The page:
The Airport Advisory board asked council to approve the purchase of ARTI (Airport Real-Time Information), a new suite of software and hardware that will enable the Pleasanton Municipal Airport to collect more Data on flights coming in and out of the airport without having to require additional staffing. The equipment, about the size of a mini-fridge, will be installed inside the airport terminal.
Pleasanton Airport Advisory Board President Jerry Drew said that there are several Texas Department of Transportation grants that could pay for needed upgrades for the airport that require the kinds of data that the software can record, which includes how many times a pilot communicates with the tower, how many planes land in the airport, how many planes leave the airport, and tail numbers.
The software can also enable pilots to inquire about attractions that Pleasanton can offer the pilots passengers, such as hotels, taxis and courtesy cars through voice recognition software similar to Siri on your i- Phone. Pilots call in on the airport frequency, ask ARTI for what restaurants are available, and ARTI will say back to the pilot what restaurants are in the area. Local businesses will thus have a chance to advertise themselves on ARTI.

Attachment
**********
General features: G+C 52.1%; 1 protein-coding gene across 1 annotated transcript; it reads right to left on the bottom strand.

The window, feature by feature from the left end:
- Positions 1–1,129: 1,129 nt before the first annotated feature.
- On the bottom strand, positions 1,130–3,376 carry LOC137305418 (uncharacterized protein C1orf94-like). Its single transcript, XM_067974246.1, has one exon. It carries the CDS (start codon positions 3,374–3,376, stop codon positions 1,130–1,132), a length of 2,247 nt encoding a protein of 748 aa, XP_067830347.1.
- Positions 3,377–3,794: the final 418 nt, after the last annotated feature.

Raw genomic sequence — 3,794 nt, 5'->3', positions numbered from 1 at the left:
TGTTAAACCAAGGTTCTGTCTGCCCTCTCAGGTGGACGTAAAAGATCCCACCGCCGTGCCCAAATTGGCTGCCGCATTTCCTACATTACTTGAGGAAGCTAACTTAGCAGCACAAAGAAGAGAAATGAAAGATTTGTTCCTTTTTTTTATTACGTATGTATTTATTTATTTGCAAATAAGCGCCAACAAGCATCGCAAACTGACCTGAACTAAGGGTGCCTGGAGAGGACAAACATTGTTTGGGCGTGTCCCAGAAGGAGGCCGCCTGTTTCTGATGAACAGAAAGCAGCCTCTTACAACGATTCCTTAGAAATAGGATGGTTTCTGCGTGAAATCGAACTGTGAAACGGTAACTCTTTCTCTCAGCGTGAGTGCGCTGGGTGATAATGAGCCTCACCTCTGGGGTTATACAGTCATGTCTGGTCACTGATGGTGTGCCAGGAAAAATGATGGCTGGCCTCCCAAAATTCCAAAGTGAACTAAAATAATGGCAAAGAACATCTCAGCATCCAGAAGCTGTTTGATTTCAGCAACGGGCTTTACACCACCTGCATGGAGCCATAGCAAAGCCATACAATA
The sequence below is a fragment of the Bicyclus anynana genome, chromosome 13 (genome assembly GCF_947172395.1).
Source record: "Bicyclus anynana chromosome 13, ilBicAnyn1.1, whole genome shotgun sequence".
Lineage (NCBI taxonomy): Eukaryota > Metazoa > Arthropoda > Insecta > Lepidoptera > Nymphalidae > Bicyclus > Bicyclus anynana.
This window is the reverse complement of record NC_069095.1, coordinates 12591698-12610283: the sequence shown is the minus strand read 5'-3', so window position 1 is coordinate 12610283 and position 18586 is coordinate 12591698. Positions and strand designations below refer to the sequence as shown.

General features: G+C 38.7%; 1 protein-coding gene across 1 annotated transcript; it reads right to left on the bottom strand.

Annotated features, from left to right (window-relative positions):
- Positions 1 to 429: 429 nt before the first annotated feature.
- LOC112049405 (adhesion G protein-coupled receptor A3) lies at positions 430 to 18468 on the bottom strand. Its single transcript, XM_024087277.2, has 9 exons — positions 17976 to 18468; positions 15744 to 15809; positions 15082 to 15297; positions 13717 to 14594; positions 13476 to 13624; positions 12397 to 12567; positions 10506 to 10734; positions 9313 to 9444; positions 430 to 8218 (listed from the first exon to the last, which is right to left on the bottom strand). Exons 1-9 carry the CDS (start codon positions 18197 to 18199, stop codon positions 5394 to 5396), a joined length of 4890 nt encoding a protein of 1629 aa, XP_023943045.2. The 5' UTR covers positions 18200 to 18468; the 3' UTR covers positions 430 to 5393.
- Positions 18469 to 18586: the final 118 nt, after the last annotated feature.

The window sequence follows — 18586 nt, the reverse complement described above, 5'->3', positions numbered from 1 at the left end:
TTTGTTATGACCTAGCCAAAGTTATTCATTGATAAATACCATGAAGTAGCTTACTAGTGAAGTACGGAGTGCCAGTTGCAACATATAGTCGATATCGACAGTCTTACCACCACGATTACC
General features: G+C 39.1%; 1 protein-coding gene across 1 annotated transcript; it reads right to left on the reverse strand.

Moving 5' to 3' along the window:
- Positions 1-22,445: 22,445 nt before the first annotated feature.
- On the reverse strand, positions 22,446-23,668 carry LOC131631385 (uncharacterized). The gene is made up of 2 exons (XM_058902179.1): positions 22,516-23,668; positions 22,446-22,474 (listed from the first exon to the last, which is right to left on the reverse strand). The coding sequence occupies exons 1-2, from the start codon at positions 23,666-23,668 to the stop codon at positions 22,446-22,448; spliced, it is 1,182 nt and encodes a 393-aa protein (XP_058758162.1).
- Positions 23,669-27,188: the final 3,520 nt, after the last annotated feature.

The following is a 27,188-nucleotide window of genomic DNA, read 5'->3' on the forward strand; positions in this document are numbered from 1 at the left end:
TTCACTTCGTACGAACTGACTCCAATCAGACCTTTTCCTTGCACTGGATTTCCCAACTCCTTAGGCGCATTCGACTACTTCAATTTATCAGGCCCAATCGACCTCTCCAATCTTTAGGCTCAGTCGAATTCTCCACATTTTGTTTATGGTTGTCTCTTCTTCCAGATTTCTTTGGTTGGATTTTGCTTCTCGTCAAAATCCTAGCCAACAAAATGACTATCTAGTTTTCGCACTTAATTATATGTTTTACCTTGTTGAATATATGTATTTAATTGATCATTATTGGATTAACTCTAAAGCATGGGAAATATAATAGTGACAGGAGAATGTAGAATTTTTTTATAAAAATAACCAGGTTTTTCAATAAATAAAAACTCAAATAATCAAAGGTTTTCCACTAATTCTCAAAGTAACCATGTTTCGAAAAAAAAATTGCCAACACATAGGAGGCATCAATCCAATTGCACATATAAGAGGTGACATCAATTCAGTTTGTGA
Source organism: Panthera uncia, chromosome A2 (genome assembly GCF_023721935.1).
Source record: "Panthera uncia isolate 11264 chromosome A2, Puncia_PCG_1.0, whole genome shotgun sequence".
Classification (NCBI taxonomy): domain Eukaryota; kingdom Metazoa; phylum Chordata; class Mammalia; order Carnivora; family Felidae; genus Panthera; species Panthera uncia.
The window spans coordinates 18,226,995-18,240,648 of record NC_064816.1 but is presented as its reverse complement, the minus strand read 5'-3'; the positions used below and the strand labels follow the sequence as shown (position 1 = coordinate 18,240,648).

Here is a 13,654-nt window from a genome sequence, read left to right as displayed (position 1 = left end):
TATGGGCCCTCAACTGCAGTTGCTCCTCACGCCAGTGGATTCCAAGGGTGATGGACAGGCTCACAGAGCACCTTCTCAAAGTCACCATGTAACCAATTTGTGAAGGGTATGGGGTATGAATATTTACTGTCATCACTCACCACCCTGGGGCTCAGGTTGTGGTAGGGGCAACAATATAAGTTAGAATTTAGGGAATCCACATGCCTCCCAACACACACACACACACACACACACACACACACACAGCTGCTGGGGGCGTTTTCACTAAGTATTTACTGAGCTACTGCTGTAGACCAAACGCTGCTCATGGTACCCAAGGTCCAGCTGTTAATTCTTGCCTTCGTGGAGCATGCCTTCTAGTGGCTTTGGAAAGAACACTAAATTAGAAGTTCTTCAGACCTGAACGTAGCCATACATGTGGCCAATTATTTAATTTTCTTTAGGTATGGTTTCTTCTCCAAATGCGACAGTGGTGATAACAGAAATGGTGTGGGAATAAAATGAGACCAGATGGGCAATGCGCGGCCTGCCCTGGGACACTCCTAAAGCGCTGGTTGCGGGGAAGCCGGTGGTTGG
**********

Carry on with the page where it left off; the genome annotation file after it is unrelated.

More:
“It could add an element of safety to the airport environment and also to the airplanes in the air”, said Drew. The system documents information sent from every airplanes T-CAS, a.k.a. Traffic Collision Avoidance System. T-CAS sends information about the plane’s location to computers via radio signals.
The City of Pleasanton unanimously approved the purchase of this equipment, which cost $54,665 plus a $5,400 per year maintenance fee. The maintenance fee pays for both repairs and continuous upgrades to the system, said City Mayor Clint Powell. City Manager Bruce Pearson said that the recently acquired TxDOT Routine Airport Maintenance Program (RAMP) grant will fund half of airport operations costs, which will include ARTI. The city entered into a 60 day trail period, which will allow them to try the software for free before they commit to paying for it.
“This system is something that no one has”, added Pearson. Pleasanton will be the first to use this equipment, which was recently developed by Aeropath System a company formed by two retired aviators in Lampasas, Texas.